"The record books for Greenland's climate were re-written on Tuesday, when the mercury hit 24.8°C (76.6°F) at Narsarsuaq, Greenland, on the southern coast. According to weather records researcher Maximiliano Herrera, this is the hottest temperature on record in Greenland for May, and is just 0.7°C (1.3°F) below the hottest temperature ever measured in Greenland. The previous May record was 22.4°C (72.3°F) at Kangerlussuaq (called Sondre Stormfjord in Danish) on May 31, 1991. ...
"Between 2003 - 2009, Greenland lost an average of 250 gigatons [billion tons] of ice per year. In 2011, the loss was 70% greater than that." (This is accompanied by a seriously scary graph showing ice loss from 2003 to 2011.)
To briefly recap the nature of the problem:
- The Greenland ice cap is one of the world's two major land-based ice accumulations along with Antarctica. "Land-based" is key because when land-based ice melts, it adds to sea level rise. (The Arctic ice cap floats on the ocean, so while it is melting too, that doesn't change sea level.)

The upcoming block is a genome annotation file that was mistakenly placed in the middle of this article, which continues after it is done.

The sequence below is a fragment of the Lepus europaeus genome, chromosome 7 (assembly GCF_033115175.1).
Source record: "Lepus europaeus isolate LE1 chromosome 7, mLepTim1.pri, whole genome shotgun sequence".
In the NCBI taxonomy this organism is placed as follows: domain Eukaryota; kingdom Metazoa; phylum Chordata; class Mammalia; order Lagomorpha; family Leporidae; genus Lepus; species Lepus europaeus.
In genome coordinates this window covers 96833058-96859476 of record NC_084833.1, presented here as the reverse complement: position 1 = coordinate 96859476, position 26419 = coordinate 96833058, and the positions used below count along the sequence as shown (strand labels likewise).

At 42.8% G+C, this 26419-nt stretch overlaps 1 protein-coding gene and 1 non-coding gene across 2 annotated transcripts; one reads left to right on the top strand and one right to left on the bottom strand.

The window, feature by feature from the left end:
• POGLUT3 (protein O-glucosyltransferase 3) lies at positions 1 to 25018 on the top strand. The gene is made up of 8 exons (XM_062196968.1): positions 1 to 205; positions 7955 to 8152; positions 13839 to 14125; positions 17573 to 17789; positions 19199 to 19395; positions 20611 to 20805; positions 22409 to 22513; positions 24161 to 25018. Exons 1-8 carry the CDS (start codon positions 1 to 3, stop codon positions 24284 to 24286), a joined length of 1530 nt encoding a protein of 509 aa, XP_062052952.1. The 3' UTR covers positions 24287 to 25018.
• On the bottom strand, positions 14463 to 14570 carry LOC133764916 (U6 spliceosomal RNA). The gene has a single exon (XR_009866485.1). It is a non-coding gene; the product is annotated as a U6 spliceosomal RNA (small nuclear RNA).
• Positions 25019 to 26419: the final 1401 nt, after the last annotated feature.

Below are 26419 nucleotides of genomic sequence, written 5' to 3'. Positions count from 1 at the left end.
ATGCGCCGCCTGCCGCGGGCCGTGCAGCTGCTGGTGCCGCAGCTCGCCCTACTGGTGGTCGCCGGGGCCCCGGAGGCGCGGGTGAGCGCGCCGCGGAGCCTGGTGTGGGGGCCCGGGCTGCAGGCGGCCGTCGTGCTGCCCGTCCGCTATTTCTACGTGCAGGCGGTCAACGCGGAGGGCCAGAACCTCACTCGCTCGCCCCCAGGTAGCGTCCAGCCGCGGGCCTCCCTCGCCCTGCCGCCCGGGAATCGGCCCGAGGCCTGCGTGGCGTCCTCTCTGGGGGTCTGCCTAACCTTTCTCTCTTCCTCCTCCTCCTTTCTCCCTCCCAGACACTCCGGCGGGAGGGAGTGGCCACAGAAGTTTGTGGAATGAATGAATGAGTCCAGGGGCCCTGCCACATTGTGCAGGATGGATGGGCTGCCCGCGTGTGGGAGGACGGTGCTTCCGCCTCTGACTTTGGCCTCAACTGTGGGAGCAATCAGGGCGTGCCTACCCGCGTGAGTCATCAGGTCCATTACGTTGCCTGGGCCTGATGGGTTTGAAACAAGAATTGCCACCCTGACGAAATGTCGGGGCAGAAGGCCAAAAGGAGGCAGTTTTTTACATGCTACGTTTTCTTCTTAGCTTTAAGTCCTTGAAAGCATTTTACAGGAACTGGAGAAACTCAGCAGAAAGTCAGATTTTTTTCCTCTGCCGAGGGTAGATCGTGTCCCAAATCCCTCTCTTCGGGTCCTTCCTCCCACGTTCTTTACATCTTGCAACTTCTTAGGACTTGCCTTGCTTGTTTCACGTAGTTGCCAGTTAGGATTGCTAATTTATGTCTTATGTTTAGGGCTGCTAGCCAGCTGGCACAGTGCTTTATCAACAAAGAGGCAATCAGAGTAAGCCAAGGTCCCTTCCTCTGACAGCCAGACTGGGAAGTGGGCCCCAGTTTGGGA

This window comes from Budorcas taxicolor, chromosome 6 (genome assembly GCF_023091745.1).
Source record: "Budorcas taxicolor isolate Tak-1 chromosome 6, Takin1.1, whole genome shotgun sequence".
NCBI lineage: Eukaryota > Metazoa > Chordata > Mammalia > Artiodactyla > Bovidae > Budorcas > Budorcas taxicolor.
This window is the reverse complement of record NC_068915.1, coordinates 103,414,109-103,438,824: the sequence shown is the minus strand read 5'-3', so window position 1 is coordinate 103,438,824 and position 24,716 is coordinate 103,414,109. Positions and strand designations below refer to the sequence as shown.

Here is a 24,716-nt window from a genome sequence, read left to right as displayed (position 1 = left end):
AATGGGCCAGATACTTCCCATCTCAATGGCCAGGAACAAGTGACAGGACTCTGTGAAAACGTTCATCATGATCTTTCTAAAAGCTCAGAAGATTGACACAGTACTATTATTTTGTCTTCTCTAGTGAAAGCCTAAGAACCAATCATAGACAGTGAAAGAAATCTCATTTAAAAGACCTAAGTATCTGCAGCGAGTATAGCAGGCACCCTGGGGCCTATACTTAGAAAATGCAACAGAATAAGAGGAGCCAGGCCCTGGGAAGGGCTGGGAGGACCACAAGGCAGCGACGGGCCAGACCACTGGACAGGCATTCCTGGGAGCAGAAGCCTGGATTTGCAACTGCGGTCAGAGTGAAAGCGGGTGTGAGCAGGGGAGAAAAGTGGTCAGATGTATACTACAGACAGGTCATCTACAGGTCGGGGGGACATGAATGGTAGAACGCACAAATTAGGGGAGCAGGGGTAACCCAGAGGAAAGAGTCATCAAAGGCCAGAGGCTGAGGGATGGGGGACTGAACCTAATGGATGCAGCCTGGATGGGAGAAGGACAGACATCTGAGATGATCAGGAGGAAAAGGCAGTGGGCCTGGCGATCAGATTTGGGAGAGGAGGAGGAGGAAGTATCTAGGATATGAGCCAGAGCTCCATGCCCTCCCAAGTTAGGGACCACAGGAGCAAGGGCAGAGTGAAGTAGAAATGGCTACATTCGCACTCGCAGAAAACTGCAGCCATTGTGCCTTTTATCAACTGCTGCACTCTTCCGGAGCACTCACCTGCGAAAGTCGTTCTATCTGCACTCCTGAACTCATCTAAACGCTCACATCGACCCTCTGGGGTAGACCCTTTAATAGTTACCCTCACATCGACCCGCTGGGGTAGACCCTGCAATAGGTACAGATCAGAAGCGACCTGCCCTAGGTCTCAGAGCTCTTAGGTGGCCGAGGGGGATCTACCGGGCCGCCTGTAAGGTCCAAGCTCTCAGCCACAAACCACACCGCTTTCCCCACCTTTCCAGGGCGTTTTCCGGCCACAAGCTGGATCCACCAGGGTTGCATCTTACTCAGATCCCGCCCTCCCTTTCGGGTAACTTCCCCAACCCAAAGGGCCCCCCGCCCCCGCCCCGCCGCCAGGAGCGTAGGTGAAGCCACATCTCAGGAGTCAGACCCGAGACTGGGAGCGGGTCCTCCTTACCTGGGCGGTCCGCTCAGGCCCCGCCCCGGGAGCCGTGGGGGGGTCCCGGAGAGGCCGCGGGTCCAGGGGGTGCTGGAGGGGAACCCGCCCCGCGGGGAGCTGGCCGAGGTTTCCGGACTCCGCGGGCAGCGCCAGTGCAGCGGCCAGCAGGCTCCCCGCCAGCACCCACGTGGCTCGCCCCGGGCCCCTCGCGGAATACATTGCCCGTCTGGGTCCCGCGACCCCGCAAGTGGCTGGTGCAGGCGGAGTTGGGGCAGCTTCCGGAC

- There is enough ice in Greenland's mile-high ice cap to raise global sea levels by 7 meters (23 feet) if it all melts (although that's expected to take hundreds of years to happen).
- Many millions of people live in low-lying coastal areas around the world that will have to be abandoned if sea level continues to rise.
So, nothing urgent here, just another trend that is headed in the wrong direction and accelerating. On the other hand, it's also a process that may not be entirely predictable. See Science News, April 16, 2012, "Greenland may be slip-sliding away due to surface lake melting."